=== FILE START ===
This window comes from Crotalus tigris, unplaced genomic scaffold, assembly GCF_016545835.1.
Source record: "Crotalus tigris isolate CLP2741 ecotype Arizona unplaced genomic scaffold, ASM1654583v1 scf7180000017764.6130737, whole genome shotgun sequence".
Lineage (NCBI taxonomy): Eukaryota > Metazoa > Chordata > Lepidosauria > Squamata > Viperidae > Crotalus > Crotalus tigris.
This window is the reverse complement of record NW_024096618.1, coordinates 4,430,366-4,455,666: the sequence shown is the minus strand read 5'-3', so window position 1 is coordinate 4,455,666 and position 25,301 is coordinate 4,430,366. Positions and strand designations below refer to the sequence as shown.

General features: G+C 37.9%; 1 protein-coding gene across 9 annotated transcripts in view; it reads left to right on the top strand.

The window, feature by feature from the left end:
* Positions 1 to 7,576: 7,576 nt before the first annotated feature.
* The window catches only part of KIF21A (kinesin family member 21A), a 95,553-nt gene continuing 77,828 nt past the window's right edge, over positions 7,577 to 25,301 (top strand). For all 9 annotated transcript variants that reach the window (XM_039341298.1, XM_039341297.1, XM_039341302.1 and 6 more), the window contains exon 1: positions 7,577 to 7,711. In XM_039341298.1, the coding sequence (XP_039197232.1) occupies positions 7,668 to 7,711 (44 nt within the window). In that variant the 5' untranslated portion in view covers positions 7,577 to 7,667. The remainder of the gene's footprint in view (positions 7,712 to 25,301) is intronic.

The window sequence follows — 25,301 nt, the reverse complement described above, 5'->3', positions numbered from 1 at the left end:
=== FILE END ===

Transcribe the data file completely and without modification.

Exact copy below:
This window comes from Crotalus tigris, unplaced genomic scaffold, assembly GCF_016545835.1.
Source record: "Crotalus tigris isolate CLP2741 ecotype Arizona unplaced genomic scaffold, ASM1654583v1 scf7180000017764.6130737, whole genome shotgun sequence".
Lineage (NCBI taxonomy): Eukaryota > Metazoa > Chordata > Lepidosauria > Squamata > Viperidae > Crotalus > Crotalus tigris.
This window is the reverse complement of record NW_024096618.1, coordinates 4,430,366-4,455,666: the sequence shown is the minus strand read 5'-3', so window position 1 is coordinate 4,455,666 and position 25,301 is coordinate 4,430,366. Positions and strand designations below refer to the sequence as shown.

General features: G+C 37.9%; 1 protein-coding gene across 9 annotated transcripts in view; it reads left to right on the top strand.

The window, feature by feature from the left end:
* Positions 1 to 7,576: 7,576 nt before the first annotated feature.
* The window catches only part of KIF21A (kinesin family member 21A), a 95,553-nt gene continuing 77,828 nt past the window's right edge, over positions 7,577 to 25,301 (top strand). For all 9 annotated transcript variants that reach the window (XM_039341298.1, XM_039341297.1, XM_039341302.1 and 6 more), the window contains exon 1: positions 7,577 to 7,711. In XM_039341298.1, the coding sequence (XP_039197232.1) occupies positions 7,668 to 7,711 (44 nt within the window). In that variant the 5' untranslated portion in view covers positions 7,577 to 7,667. The remainder of the gene's footprint in view (positions 7,712 to 25,301) is intronic.

The window sequence follows — 25,301 nt, the reverse complement described above, 5'->3', positions numbered from 1 at the left end: